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Sharp Health News

Working past 65: your Medicare checklist

Dec. 23, 2016

Working past 65: your Medicare checklist

If you’re coming up on that milestone 65th birthday, Medicare is probably on your mind. But what if you’re planning to continue working? With more people staying in the workforce longer than ever, delaying Medicare enrollment without risk of a financial penalty may be an option.

But before you throw away all that mail you’ve been getting about Medicare, here are four things you need to consider before making the decision to delay your Medicare enrollment:

  1. If you will continue to work past the age of 65 — and your employer or your spouse’s employer will provide health benefits past age 65 — look at the cost and benefits of the employer-sponsored insurance plan and compare them to the cost and benefits of enrolling in Medicare Part B.

  2. Specifically, you want to find out how much you would be paying for Medicare Part B compared to what you pay per month for the employer-sponsored insurance plan. Many people determine that the best option is to continue to receive health coverage through their employer or their spouse’s employer and delay Medicare enrollment until retirement.

  3. If you have already started collecting Social Security benefits and are planning to continue working past age 65, make sure that when you automatically receive your Medicare card, you follow the instructions that come with the card and send it back. If you do not return the card, you will be charged for your Medicare Part B monthly premium.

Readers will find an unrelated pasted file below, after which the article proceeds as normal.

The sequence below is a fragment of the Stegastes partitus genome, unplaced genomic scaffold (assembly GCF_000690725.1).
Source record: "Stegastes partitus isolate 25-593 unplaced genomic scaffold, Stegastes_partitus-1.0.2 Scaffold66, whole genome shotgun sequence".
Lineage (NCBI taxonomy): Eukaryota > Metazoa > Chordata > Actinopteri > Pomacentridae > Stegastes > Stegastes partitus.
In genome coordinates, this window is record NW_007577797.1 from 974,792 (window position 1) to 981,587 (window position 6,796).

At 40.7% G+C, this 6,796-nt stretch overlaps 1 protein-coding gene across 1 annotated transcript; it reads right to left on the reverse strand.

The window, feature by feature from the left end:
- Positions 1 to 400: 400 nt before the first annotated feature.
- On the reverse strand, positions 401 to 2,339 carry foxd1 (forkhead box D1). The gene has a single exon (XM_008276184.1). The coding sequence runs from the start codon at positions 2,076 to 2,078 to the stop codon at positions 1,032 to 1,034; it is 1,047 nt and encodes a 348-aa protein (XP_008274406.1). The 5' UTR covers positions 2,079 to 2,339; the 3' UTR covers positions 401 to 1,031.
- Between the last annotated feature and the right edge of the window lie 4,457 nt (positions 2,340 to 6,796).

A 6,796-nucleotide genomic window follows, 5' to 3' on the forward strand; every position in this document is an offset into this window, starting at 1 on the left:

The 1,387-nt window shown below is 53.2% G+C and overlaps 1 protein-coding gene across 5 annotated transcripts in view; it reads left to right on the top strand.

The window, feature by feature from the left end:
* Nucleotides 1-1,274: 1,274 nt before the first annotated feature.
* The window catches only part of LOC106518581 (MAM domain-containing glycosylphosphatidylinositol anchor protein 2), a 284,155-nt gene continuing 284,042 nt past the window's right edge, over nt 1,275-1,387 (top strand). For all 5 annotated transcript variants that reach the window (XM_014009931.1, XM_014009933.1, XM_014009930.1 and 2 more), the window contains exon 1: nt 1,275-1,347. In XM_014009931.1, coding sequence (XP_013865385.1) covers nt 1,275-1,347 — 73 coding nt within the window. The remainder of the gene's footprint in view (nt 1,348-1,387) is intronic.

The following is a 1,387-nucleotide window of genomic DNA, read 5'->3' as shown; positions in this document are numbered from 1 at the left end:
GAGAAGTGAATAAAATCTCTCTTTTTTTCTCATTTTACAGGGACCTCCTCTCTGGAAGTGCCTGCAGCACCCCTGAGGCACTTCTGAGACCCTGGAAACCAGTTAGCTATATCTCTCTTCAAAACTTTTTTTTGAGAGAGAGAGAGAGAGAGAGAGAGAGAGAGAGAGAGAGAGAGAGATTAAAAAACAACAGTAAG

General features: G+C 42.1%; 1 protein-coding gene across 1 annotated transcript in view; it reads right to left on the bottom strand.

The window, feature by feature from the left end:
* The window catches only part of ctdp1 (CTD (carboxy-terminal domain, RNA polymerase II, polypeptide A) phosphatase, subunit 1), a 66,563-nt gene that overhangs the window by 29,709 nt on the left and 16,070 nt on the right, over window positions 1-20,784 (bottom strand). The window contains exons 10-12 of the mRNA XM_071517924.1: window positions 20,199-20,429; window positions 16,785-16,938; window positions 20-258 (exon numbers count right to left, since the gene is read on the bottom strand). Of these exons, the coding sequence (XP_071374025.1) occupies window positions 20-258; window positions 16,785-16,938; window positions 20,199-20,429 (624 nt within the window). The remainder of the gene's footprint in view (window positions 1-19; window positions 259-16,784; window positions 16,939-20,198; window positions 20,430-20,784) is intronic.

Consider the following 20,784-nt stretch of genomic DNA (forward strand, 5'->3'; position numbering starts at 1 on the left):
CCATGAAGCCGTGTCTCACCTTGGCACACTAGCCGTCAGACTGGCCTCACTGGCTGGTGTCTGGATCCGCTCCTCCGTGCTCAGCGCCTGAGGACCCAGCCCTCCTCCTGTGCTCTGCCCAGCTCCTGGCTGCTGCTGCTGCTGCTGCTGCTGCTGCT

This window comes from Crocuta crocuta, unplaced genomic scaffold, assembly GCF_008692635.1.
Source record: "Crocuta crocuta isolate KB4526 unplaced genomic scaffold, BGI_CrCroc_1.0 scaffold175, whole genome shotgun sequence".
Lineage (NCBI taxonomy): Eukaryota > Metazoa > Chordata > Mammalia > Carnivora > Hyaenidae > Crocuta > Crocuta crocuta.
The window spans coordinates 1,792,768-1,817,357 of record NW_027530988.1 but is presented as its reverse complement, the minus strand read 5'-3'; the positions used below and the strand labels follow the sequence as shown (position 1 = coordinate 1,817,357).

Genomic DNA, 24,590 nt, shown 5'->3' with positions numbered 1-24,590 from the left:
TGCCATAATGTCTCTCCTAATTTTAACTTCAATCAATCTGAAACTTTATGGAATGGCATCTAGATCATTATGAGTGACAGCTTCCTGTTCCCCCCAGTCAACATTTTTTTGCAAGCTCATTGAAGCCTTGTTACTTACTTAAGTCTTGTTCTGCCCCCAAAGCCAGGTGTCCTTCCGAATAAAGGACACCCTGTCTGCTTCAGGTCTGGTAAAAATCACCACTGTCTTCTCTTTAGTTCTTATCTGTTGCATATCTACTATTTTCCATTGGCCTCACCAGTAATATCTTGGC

4. If you are not receiving Social Security benefits yet and are planning to work past 65 — and your employer or spouse’s employer will continue to provide health coverage — you do not need to do anything until you approach your retirement.

Once you near retirement, you will want to start the process of enrolling in Medicare Parts A and B, and consider enrolling in either a Medicare Supplement insurance plan or a Medicare Advantage plan.

In order to avoid penalties for delaying your Medicare enrollment until past the age of 65, your employer must complete the Request for Employment Information form.

Once this form is completed, you will take it to the Social Security office when applying and it will exempt you from the delayed enrollment penalties for Medicare Part B and Part D prescription drug plans.

Learn more about Medicare enrollment or enroll for a free informational class at

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